It took nearly 10 years, but a business conflict involving Henry S. Miller Cos. has finally wrapped up. The firm prevailed in two separate lawsuits that were sparked by a $90 million real estate deal gone bad. The bizarre tale was detailed in a 2008 D Magazine story by Kurt Eichenwald:
The year-long fantasy that had consumed Steven Defterios’ life finally came crashing down in a five-minute phone call.
A broker with Henry S. Miller Commercial, Defterios had been struggling those many months with what he was sure would be the most lucrative deal of his career: the sale of almost $100 million worth of real estate to Jim Flaven, a man who boasted of owning an offshore trust fund worth upwards of a third of a billion dollars. Flaven’s eagerness to get the deal done—and his stories of working with his stepfather, a Boston real estate mogul—had set dollar signs dancing in the eyes of everyone involved in the proposed transaction.
Then, delays and excuses, each more improbable than the last. With other possible buyers shunted aside, several of the properties faced foreclosure as negotiations dragged on. Flaven grew increasingly elusive, refusing to return messages and ignoring demands from the seller, BNC Real Estate, to make good on his commitments. Finally, amid the emerging wreckage, Defterios decided to telephone the Boston tycoon, Stephen Karp, and ask about his stepson. The words were the worst he could have anticipated.
“I don’t know who Jim Flaven is,” Karp replied.
With that, one of the most bizarre con jobs ever to roll through Dallas unraveled. Flaven, the purported centimillionaire with the offshore trust fund, turned out instead to be a near-penniless East Coast truck driver who forged a trail of bad debts and angry victims of his many deceptions. There was no trust fund, there were no millions, there was no deal.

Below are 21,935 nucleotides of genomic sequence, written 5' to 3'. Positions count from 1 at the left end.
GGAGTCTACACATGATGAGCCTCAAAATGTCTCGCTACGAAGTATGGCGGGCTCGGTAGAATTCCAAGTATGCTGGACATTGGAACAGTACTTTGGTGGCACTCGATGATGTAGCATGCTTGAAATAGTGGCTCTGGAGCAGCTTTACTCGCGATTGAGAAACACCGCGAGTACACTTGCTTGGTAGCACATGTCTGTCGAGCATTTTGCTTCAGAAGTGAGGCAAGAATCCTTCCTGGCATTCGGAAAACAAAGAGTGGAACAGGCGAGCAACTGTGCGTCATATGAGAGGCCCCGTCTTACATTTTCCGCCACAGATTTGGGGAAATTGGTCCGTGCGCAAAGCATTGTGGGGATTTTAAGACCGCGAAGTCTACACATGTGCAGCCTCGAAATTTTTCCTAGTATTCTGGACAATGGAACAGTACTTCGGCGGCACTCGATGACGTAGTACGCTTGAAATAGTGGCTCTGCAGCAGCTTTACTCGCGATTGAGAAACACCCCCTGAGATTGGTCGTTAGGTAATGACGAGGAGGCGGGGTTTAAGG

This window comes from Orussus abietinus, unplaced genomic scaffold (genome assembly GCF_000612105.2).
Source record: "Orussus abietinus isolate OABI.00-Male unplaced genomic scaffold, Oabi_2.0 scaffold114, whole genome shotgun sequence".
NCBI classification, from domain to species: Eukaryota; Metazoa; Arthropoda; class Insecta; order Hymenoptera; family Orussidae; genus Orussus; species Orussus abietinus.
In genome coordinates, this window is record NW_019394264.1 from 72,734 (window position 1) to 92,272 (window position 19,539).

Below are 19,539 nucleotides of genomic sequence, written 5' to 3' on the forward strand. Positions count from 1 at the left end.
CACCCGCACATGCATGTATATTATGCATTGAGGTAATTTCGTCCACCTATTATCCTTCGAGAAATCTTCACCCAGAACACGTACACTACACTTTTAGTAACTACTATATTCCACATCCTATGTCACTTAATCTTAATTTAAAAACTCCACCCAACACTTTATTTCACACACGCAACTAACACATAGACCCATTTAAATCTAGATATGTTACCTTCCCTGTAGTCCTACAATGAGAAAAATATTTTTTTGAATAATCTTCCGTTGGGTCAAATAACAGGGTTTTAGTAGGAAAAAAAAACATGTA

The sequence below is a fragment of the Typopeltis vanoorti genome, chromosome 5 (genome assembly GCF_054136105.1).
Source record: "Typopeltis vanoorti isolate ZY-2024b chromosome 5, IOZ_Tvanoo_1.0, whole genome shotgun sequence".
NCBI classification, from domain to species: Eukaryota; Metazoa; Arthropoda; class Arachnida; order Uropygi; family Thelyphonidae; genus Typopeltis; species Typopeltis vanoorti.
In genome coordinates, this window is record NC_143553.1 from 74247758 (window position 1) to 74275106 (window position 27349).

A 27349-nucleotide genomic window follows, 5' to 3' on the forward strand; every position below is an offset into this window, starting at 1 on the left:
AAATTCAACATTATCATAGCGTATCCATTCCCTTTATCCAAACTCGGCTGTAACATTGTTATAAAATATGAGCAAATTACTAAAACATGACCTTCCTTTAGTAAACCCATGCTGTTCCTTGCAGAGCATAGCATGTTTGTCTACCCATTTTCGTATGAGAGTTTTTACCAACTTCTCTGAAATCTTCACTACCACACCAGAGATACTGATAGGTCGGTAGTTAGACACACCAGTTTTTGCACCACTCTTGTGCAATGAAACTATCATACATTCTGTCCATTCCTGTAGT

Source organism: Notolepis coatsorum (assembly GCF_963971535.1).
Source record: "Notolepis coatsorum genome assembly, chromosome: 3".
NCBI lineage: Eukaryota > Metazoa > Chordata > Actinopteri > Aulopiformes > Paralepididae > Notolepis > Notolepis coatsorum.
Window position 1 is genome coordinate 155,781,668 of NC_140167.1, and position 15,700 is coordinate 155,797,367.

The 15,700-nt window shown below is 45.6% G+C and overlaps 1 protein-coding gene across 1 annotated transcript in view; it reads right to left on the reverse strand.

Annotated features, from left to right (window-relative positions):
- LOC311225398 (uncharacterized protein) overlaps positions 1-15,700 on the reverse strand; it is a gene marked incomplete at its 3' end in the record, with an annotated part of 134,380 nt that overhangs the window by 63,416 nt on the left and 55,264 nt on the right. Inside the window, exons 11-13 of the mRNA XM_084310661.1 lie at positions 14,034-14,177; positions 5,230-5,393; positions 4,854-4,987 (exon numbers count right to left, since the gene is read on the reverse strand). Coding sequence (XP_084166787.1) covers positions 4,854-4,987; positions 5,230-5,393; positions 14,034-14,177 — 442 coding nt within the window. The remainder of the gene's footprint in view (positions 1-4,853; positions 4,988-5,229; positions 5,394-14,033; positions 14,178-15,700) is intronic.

In 2008, BNC filed a lawsuit against Henry S. Miller and Defterios, who by then was no longer with the firm. The defendants were represented by Steven Terry of Newsom, Terry & Newsom, appointed by Diamond State Insurance, HSM’s real estate errors and omissions insurer. The jury returned a verdict of nearly $9 million against HSM, which eventually went into bankruptcy.
HSM, through Shields Legal Group, went on to sue Diamond State for breach of contract and other allegations. The court granted the real estate firm’s summary judgment; the case eventually was settled by the parties for an undisclosed amount that was greater than the policy limits, HSM says.
The firm also filed a legal malpractice suit against Steven Terry at Newsom, Terry and Newsom. The case was tried earlier this year, with a Dallas County jury awarding $4.6 million in damages to HSM. The court later awarded HSM $615,000 in attorney’s fees and damages, the firm reports.
A final judgment was just recently issued and signed by the court, identifying a $6 million settlement credit and bringing the matter to a close.
Sam Kartalis, president and COO of Henry S. Miller Realty Services, said the resolution was a long time coming. “After a decade of exhausting legal issues, legal fees and damage to the Henry S. Miller Company name, we successfully defended Henry S. Miller’s reputation,” he said in a statement. “This is not only a significant win for us, but for every real estate company doing business in Texas.”